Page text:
MPLS Layer 3 VPNs
RFC 2547bis → RFC 4364
In order to build reachability information regarding customer networks, the PE routers exchange routes with the CE routers (typically via BGP).
These routes propagate to other PE routers in th same VPN via BGP.
The P routers never learn these customer routes as they just need to label switch packet.
The PE routers will advertise routes learnt from other PE routers within that VPN to any CE routers directly connected in that VPN.
support globally unique addresses at the customer.
support private non-unique (i.e. overlapping) addresses at the customer.
support overlapping VPNs (i.e. one site belonging to more than one VPN).
Solved using Virtual Routing & Forwarding (VRF) tables.
One VRF per VPN (i.e. per site connected to the PE → unique VPN sites).
Overlapping VPN site has its own VRF consisting of routes from all member VPNs.
To identify overlapping routes (any routes), an 8 octet RD is prepended to each prefix:
8 octet RD + 4 octet IP = 12 octet address → VPN-IPv4 address family.
MP-BGP is used to carry VPN-IPv4 addresses.
To prevent a PE router from accepting routes of VPNs that it doesn't carry, BGP extended communities are used. The attribute Route Target (RT) is included with the advertised routes. This unique value indicates which VPN the route belongs to, and must match the RT of one of its configured VPNs for the route to be accepted.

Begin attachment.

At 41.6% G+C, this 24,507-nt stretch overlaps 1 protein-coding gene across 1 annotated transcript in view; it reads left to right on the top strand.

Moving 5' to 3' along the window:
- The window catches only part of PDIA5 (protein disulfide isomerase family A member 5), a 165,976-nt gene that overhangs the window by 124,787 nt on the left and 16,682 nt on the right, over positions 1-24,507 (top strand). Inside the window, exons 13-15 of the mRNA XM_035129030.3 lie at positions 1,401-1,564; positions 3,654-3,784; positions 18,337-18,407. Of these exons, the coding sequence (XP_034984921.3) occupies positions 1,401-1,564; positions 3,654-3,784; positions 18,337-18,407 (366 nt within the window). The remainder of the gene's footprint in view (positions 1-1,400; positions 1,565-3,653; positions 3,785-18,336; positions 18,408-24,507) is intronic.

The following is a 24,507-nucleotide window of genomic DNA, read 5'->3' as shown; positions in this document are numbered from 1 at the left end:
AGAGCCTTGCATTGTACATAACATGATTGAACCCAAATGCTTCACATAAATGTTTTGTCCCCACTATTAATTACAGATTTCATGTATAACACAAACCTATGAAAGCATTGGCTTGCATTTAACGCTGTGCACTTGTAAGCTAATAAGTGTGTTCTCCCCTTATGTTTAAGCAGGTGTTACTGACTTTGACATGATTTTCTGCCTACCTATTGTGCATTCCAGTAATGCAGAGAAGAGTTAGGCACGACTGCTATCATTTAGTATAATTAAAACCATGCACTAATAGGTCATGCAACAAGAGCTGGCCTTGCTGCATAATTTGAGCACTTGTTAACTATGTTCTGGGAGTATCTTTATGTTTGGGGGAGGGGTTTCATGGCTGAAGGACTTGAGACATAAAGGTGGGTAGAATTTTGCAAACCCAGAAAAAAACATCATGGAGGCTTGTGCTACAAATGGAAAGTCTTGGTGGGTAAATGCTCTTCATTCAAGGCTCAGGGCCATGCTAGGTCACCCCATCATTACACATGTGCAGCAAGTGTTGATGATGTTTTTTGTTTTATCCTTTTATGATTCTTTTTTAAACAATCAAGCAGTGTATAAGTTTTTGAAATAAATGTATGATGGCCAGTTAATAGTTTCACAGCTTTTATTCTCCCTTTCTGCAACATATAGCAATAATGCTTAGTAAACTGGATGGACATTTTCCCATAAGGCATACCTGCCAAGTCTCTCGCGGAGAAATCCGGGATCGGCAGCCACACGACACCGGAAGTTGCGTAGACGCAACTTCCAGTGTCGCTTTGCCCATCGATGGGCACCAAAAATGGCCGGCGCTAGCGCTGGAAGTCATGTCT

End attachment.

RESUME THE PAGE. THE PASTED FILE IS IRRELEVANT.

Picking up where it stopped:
When advertising a VPN-IPv4 route, the PE also includes an MPLS label (representing the route) in the BGP message and sets the BGP NEXT HOP to itself.
The provider network is MPLS enabled, and any PE should be able to reach any other PE via an LSP (which is created by LDP or RSVP).
A PE will encapsulate an IP packet in two MPLS labels:
the outer one for the LSP leading to the BGP NEXT HOP.
the inner one for the destination (learnt via BGP from the peer).
The egress PE pops the outer label, looks at the inner label (which uniquely identifies the destination), and it is the popped before forwarding to the CE router.
L2 Header – Label 1 – Label 2 – IP Packet
Label 1 is for the LSP
Label 2 is for the destination network
© Robert Larsen. All rights reserved.